The Changing Ecommerce Landscape
By Josh Walter, CEO
How retailers have built their own brands to dominate the online market
The relevant players in the home furnishings space online have shifted dramatically over the last 10 years. It started with a focus on convenience, depth of product offering, and optimization of customer search, but in the blink of an eye — or, perhaps more aptly, within a two-day shipping period — big retail names have capitalized on their own brand recognition to harness the power of ecommerce.
Those who have been successful have studied consumer behavior both on and offline, mastered branding principles, diversified their offerings, and invested heavily in technology and the customer experience. These brands have become some of the biggest names in home furnishings online, but 10 years ago, the landscape looked very different.
Although there have been standout stories worthy of their own discussions, currents trends can be traced to a progression marked by three distinct periods over the last decade.
Category Specific Sites and the Pre-Brand Era
When Internet Retailers first started selling home products, the who’s who was a combination of two extremely different types of retailers. There were small, independent brick and mortar retailers that had ancillary websites, who were passionate about product. And conversely there was an emergence of more technology focused pure-play internet retailers that were not product specialists, but were at the forefront of creating and converting demand online. Both types were successful in the early days.
While very different culturally, most had one common characteristic: each URL was narrowly focused on a particular product category. For example, consumers searching for TV stands may have found themselves shopping at racksandstands.com, or if shopping for chandeliers at lightingdirect.com or lightinguniverse.com. All three sites were category specific and were not “brands” themselves per se (yet). Rather, they were a means by which a consumer could search for a specific type of good, and their competitive advantage was vast selection and the convenience of avoiding an in-store experience.
Birth of the Brand
It didn’t take long for category-specific sites to see the value in branching out to multi-category offerings in order to create destinations for home-related products. These companies began rolling up numerous microsites and started heavily investing in the creation of their own brands, giving birth to brand names like Build and Wayfair.
As these brands built awareness and their market share grew, it became more challenging for mono-category sites to compete – and even harder for brick and mortar retailers with websites that didn’t understand how to scale with technology.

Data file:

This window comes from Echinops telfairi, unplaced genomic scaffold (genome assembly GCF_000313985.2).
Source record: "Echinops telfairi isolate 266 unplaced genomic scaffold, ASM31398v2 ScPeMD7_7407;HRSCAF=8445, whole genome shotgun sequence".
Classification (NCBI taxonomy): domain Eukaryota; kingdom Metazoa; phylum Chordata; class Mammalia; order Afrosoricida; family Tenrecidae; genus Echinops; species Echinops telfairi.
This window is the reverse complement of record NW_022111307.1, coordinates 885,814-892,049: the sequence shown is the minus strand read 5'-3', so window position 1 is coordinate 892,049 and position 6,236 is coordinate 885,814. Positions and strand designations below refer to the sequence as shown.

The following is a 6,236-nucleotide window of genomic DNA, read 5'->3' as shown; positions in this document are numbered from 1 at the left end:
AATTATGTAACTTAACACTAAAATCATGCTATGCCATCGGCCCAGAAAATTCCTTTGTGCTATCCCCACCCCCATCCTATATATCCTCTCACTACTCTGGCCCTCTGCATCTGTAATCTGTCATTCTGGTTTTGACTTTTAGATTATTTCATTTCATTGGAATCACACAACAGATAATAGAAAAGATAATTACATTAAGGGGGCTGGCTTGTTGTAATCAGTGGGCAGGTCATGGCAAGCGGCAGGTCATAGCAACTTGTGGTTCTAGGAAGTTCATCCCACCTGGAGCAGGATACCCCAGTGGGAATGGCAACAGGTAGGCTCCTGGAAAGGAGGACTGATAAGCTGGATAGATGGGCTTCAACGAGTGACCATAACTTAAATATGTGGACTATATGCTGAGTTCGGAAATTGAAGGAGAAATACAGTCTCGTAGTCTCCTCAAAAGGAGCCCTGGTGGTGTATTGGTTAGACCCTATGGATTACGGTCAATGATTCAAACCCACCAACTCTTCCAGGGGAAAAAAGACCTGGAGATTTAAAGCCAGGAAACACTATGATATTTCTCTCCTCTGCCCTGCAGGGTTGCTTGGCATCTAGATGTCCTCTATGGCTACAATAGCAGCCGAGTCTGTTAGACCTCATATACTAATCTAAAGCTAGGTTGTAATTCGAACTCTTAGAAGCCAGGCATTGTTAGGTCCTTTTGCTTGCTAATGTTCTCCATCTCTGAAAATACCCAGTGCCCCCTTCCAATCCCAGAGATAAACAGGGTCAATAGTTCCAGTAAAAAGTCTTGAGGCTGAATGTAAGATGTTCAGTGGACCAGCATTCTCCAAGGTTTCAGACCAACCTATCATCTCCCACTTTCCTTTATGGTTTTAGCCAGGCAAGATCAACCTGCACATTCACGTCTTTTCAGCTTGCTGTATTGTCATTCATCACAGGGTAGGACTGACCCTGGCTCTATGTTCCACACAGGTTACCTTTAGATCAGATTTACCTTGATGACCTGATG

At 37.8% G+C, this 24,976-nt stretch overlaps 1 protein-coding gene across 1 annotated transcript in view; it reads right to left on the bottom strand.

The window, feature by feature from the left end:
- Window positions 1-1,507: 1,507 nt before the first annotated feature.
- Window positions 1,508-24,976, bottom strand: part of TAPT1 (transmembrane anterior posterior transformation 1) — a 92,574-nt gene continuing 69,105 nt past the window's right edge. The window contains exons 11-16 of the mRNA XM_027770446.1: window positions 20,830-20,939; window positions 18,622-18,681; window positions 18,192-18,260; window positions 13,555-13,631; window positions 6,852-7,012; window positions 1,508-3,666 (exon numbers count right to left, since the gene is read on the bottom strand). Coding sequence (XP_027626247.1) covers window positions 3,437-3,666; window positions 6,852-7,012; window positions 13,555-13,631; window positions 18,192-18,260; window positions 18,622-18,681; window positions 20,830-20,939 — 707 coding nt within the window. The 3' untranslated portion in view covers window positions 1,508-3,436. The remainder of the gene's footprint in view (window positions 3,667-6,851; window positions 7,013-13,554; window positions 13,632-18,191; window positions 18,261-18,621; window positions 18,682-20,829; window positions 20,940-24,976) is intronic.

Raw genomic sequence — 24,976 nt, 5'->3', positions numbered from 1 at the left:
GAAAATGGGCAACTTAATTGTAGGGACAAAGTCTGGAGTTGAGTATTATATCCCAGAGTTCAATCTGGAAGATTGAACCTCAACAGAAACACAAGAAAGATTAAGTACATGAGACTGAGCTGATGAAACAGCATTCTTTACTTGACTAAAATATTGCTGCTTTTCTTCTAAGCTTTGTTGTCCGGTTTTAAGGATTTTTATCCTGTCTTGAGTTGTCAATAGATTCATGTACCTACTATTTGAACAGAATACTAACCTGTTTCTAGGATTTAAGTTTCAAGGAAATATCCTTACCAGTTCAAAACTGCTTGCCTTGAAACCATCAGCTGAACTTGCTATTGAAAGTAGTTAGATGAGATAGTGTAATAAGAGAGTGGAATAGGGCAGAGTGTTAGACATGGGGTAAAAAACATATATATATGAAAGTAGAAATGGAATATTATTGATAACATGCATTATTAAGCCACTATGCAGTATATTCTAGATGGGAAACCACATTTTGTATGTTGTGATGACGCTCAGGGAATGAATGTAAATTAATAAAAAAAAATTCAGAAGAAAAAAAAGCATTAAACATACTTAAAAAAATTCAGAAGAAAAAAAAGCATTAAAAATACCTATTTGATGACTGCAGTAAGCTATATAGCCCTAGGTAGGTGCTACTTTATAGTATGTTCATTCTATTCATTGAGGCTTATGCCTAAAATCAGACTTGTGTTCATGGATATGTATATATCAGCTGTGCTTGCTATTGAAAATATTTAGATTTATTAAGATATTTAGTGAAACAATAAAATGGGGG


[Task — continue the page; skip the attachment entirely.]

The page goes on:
Giant Brick-and-Mortar Retailers Enter the Ring
As these pure-play brands emerged and began to take share of the home furnishings space online, other historically brick-and-mortar-focused (but well established and branded) retailers started taking notice. Names like Home Depot, Lowes, Pottery Barn, Target, Kohls, Walmart and the like had traditionally been primarily carrying private labeled goods that they inventoried. But with the evolution of the drop-ship model – which allowed for huge selection and an endless digital aisle without carrying inventory – they started throwing their hats into the ring.
Over the last few years these large retailers have been drop shipping products from branded manufacturers in the home furnishings space. Some of them made investments in technology to grow organically, and some of them decided to make acquisitions to help them accelerate their speed to market. Bed Bath and Beyond acquired One Kings Lane, Hudson’s Bay acquired Gilt (and recently sold Gilt to Rue La La), and Lowes acquired ATG Stores.
Regardless of the investment path, many of these branded, well known retailers became wildly successful selling other home furnishings manufacturer’s products. Because of their brand equity, it didn’t take long for these drop-ship businesses to catch fire.
This shift has also changed manufacturer brand visibility online. The emergence of white label over the last few years has created tremendous volume opportunity for manufacturers, but less of an opportunity to use their own brand awareness to convert, creating even more of a reliance upon the retailer’s brand to help the consumer find them.
Where it’s Headed
As established pure-play internet retailers and omnichannel powerhouses continue to expand their offerings — and thus their hold on the market — it’s clear that smaller internet retailers will have to evolve in their own ways to stay relevant and compete far beyond price and search. Their need to aggressively expand their marketplace strategies to ensure they continue to capitalize on online traffic is critical, particularly as some of their own URL traffic declines.
Manufacturers, by the same token, need to gear up for these changes. They need to constantly review the changing online landscape to understand where the consumer is shopping for their categories of product. They need to form partnerships with omnichannel retailers that are brands themselves – and because these larger retailers have more strict operational demands of their suppliers, it’s critical that manufacturers invest in customer service training and technology to help their internet retailers meet customer promises.
The team at BrandJump comes from this space – from Target, YDesign Group, Wayfair, One Kings Lane, and Amazon – we can help guide a brand with their ecommerce channel strategy, and then execute it on their behalf to ensure they’re maximizing their online opportunity.